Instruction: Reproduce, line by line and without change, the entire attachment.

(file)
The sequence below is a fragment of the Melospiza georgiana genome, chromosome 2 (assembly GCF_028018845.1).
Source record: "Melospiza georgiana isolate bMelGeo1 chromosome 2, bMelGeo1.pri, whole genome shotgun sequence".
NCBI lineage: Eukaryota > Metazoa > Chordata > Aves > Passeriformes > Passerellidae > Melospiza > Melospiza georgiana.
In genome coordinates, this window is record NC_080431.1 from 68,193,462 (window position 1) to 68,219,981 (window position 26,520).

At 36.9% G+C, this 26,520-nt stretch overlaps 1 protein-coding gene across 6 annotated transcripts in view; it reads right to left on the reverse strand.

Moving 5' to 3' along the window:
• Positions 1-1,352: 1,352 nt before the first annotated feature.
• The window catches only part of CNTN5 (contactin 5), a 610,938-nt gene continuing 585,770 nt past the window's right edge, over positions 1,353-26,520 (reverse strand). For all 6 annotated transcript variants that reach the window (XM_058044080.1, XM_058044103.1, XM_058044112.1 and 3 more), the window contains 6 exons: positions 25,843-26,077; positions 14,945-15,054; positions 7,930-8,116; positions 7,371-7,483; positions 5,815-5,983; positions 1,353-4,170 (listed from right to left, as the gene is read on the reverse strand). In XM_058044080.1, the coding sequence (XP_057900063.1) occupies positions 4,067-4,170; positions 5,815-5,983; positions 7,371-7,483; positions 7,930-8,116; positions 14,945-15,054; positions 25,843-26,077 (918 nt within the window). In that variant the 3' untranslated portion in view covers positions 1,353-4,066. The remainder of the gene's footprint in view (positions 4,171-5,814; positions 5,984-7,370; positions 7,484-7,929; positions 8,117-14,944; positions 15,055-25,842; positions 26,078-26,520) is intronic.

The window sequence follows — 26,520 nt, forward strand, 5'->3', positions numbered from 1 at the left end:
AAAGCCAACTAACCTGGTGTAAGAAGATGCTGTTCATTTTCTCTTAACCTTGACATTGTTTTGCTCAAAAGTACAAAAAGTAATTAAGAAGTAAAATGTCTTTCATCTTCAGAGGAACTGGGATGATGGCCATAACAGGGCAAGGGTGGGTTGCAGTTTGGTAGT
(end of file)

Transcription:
The sequence below is a fragment of the Melospiza georgiana genome, chromosome 2 (assembly GCF_028018845.1).
Source record: "Melospiza georgiana isolate bMelGeo1 chromosome 2, bMelGeo1.pri, whole genome shotgun sequence".
NCBI lineage: Eukaryota > Metazoa > Chordata > Aves > Passeriformes > Passerellidae > Melospiza > Melospiza georgiana.
In genome coordinates, this window is record NC_080431.1 from 68,193,462 (window position 1) to 68,219,981 (window position 26,520).

At 36.9% G+C, this 26,520-nt stretch overlaps 1 protein-coding gene across 6 annotated transcripts in view; it reads right to left on the reverse strand.

Moving 5' to 3' along the window:
• Positions 1-1,352: 1,352 nt before the first annotated feature.
• The window catches only part of CNTN5 (contactin 5), a 610,938-nt gene continuing 585,770 nt past the window's right edge, over positions 1,353-26,520 (reverse strand). For all 6 annotated transcript variants that reach the window (XM_058044080.1, XM_058044103.1, XM_058044112.1 and 3 more), the window contains 6 exons: positions 25,843-26,077; positions 14,945-15,054; positions 7,930-8,116; positions 7,371-7,483; positions 5,815-5,983; positions 1,353-4,170 (listed from right to left, as the gene is read on the reverse strand). In XM_058044080.1, the coding sequence (XP_057900063.1) occupies positions 4,067-4,170; positions 5,815-5,983; positions 7,371-7,483; positions 7,930-8,116; positions 14,945-15,054; positions 25,843-26,077 (918 nt within the window). In that variant the 3' untranslated portion in view covers positions 1,353-4,066. The remainder of the gene's footprint in view (positions 4,171-5,814; positions 5,984-7,370; positions 7,484-7,929; positions 8,117-14,944; positions 15,055-25,842; positions 26,078-26,520) is intronic.

The window sequence follows — 26,520 nt, forward strand, 5'->3', positions numbered from 1 at the left end:
AAAGCCAACTAACCTGGTGTAAGAAGATGCTGTTCATTTTCTCTTAACCTTGACATTGTTTTGCTCAAAAGTACAAAAAGTAATTAAGAAGTAAAATGTCTTTCATCTTCAGAGGAACTGGGATGATGGCCATAACAGGGCAAGGGTGGGTTGCAGTTTGGTAGT